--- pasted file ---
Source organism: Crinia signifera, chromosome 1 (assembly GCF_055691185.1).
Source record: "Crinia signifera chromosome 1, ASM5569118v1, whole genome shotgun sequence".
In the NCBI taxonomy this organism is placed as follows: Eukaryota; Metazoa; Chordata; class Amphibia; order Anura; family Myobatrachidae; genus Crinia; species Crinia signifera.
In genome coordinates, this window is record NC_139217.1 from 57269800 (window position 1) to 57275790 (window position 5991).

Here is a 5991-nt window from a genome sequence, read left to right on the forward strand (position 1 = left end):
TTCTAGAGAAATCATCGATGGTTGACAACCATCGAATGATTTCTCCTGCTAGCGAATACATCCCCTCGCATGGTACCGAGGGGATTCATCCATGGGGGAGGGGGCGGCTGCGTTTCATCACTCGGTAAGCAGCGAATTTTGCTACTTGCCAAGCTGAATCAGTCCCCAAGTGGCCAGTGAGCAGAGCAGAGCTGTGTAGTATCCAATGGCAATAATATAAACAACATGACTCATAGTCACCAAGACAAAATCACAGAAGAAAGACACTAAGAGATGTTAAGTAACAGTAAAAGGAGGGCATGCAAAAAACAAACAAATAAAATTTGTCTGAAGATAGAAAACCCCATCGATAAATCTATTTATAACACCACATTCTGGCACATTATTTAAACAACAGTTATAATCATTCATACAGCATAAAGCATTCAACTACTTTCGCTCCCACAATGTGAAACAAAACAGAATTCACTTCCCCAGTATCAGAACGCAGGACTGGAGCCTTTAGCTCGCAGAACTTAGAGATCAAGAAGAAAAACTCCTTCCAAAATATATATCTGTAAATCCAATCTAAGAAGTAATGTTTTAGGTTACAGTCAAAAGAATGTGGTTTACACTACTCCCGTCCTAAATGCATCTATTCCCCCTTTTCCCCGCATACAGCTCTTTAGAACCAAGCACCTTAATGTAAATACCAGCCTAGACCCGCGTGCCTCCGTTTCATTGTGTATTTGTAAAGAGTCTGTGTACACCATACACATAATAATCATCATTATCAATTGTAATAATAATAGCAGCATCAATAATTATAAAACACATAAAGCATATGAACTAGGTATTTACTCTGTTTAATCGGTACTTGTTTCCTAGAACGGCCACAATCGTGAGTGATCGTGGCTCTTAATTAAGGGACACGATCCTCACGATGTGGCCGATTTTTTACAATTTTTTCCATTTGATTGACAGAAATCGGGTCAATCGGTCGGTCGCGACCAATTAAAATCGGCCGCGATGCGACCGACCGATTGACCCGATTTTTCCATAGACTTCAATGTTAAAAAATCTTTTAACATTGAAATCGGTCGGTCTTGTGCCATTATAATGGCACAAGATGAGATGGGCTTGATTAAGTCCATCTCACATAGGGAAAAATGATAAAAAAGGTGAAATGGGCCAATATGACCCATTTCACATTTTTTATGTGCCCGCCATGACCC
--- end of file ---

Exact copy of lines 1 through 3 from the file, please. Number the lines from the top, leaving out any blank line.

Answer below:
Source organism: Crinia signifera, chromosome 1 (assembly GCF_055691185.1).
Source record: "Crinia signifera chromosome 1, ASM5569118v1, whole genome shotgun sequence".
In the NCBI taxonomy this organism is placed as follows: Eukaryota; Metazoa; Chordata; class Amphibia; order Anura; family Myobatrachidae; genus Crinia; species Crinia signifera.